What we do

We combine quantitative experiments with computational methods to understand the emergence of multicellular organization.

Cells are able to organize themselves to form multicellular structures and to coordinate in collective processes. This is perhaps most evident during embryonic development, where the organized differentiation and movement of multiple cell lineages ends in the formation of viable individuals. However, cell groups are also able to self-organize in pathological and seemingly chaotic conditions such as during cancer progression. We want to understand the fundamental mechanisms behind multicellular organization during both physiological and pathological processes.

Our long-term goal is to describe, understand and eventually control cell organization and collective cellular processes. We think that this knowledge will help us understand more deeply the emergence of collective behavior in nature and could inspire novel approaches to look at deranged multicellular activities.

We think that a large part of this organization can be understood as the result of social and ecological interactions between cells. In these interactions, metabolites -nutrients and waste products of cellular activity- ought to play a critical role, so we are paying special attention to cell metabolism as well as the chemical composition of the cellular environment. To study this, we combine experimental and computational methods trying to answer two fundamental questions:

  • - How do neighboring cells influence each other?

  • - What are the reciprocal interactions between cells and their environments?




Ecology of tumor-stroma interactions: competition and cooperation among tumor cells


The microenvironment experienced by cancer cells plays a fundamental role in how malignant they become. Understanding how tumor cells integrate different external signals is necessary to predict and eventually control cancer progression. We want to explore how metabolic features of the tumor microenvironment, such as low pH and nutrient scarcity, interact with cell-to-cell communications to determine tumor growth.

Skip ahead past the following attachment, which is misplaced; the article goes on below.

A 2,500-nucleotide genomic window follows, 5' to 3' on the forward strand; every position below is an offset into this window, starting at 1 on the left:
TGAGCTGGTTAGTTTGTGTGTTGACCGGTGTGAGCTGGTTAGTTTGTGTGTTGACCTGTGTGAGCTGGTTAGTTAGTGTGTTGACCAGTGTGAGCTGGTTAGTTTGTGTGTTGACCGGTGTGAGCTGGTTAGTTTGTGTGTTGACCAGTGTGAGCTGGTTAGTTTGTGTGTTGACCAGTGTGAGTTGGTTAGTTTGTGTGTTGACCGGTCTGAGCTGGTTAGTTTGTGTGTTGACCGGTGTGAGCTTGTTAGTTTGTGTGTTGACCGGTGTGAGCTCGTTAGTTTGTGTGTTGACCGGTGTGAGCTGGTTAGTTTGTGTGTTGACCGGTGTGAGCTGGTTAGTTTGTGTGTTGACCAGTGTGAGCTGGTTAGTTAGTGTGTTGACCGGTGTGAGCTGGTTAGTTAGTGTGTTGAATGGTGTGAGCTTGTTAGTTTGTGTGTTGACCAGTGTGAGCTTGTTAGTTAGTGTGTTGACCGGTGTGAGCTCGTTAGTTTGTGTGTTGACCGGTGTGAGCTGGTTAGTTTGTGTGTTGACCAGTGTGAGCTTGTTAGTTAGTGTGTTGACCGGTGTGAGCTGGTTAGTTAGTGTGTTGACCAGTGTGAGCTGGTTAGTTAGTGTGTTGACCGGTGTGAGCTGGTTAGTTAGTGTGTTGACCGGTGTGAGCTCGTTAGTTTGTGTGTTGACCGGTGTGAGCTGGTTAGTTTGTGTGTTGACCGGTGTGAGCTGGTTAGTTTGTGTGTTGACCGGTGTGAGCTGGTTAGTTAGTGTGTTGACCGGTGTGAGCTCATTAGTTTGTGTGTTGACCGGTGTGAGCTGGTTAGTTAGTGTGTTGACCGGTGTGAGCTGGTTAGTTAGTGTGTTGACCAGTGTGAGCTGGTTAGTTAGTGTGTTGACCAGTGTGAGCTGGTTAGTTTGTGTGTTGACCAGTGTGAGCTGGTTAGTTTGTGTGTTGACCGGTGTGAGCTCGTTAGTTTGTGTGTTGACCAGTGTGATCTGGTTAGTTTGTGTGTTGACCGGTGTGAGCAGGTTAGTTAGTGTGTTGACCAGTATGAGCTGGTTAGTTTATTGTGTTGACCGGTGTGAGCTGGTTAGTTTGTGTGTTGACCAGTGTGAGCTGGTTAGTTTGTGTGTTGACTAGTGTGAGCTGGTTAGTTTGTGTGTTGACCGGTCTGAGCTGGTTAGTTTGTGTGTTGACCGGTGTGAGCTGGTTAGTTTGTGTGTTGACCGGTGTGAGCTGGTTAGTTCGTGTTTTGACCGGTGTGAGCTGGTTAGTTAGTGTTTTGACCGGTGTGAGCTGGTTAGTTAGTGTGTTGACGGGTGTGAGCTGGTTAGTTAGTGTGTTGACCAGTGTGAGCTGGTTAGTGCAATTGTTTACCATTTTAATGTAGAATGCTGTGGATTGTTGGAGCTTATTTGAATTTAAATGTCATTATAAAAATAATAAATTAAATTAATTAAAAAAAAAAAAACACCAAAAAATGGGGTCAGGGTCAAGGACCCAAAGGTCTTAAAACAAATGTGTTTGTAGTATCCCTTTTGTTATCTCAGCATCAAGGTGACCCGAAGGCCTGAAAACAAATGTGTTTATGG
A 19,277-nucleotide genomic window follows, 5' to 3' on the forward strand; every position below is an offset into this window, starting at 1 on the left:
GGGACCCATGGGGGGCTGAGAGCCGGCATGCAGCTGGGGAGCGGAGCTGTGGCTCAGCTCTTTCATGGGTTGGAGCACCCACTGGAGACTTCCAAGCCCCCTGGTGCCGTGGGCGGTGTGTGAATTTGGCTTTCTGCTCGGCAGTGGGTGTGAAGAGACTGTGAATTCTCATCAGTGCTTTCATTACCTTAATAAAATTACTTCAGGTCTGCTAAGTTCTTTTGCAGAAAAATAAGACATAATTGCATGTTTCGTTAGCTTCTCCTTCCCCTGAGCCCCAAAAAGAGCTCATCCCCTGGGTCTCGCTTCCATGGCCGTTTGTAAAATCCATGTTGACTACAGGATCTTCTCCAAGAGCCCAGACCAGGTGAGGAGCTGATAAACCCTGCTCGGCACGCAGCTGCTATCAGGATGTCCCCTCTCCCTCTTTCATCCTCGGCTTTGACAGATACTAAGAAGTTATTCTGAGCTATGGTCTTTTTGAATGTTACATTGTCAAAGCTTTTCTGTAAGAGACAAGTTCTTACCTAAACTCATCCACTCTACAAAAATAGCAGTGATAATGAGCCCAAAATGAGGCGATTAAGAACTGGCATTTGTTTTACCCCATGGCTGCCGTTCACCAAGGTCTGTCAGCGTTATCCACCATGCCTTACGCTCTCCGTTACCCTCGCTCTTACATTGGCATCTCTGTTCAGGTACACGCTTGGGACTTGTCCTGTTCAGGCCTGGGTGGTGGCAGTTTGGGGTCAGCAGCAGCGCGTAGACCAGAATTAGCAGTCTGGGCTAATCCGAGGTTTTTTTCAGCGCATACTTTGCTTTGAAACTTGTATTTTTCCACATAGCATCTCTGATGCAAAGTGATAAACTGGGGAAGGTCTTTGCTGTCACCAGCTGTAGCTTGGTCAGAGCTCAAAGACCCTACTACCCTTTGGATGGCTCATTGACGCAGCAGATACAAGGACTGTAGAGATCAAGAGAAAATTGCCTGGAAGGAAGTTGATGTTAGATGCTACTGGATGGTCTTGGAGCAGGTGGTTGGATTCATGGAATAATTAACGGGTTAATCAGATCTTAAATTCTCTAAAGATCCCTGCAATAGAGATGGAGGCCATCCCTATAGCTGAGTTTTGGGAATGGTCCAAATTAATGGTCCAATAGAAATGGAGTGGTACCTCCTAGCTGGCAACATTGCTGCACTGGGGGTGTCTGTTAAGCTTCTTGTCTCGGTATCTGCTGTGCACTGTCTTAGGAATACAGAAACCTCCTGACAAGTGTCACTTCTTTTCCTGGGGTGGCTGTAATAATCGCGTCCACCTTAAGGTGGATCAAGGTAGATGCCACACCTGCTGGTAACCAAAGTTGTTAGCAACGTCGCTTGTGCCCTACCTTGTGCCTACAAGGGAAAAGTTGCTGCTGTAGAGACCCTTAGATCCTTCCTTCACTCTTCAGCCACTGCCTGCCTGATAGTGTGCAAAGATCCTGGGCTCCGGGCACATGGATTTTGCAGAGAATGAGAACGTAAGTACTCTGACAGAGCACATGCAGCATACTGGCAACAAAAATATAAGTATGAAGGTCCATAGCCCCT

Two features of the microenvironment liken it to an ecological system. First, extracellular conditions, such as nutrient availability and oxygen levels, are not homogeneous. The exacerbated growth and deranged metabolism of cancer cells alter the chemical composition of the extracellular space while poor blood perfusion is insufficient to properly re-establish physiological levels. This creates gradual changes of extracellular metabolites that lead to a spatially-structured environment. Ecologists have been dealing with this type of problems for a long time, as gradual changes in altitude, temperature or atmospheric pressure lead to structured environments for animals and plants. Second, just like species in the wild are not isolated but form a community with other species, in the tumor, cancer cells are not alone. Tumors are heavily infiltrated by immune cells, fibroblasts, endothelial and other stromal cells. These are constantly interacting with each other, and such interactions can also be understood from an ecological standpoint.

We are investigating how different cell types interact with each other. In particular we are focused on tumor-macrophage interactions, but we are also interested in looking at tumor interactions with other cell types such as lymphocytes. How these interactions change in time and space has been largely ignored, partially due to the lack of adequate experimental models to do so. To advance on this front, we are using a multidisciplinary approach including the development of a custom–made microphysiological system designed to study the effect of graded environments on cell phenotypes and interactions. Read more about this system here. You can also check our publications page.

2. Decision making during collective migration in cancer and development

Cell migration is essential for animal morphogenesis and adult functions such as tissue repair and immune response. Unfortunately, cell migration is also a critical feature of tumors and indeed it is the dispersion of tumors, or metastasis, what put our lives at risk. We have learnt that often cells do not migrate alone but form groups that move in a cohesive manner. These cell groups have to take collective decisions such as where to go, how to invade a new tissue or if the group should form some kind of structure. How do they do this? We are investigating the role of nutrients in these and other collective decisions moving cells have to make. We hope to uncover fundamental mechanisms behind collective cell migration and potentially learn important lessons about tumor dispersion.

Read more about our work on cell migration in our publications page.



3. Metabolites in stem cell and embryonic organization


We are applying similar concepts that we use to understand tumor organization, to study stem cell maintenance and differentiation. Cell signals such as growth factors and cytokines are well known to modulate cell differentiation. However, little is known about the role of metabolites in this process.

We are starting by studying how metabolites control the multicellular organization and phenotypes of stem cells. Eventually, we would like to determine the influence of metabolites in embryonic differentiation. Although this research is still preliminary, we think that cell signaling pathways are heavily modulated by the concentrations of nutrients and thus their interplay is what determines the proper formation of embryos.

Read more about our research in development in the publications page.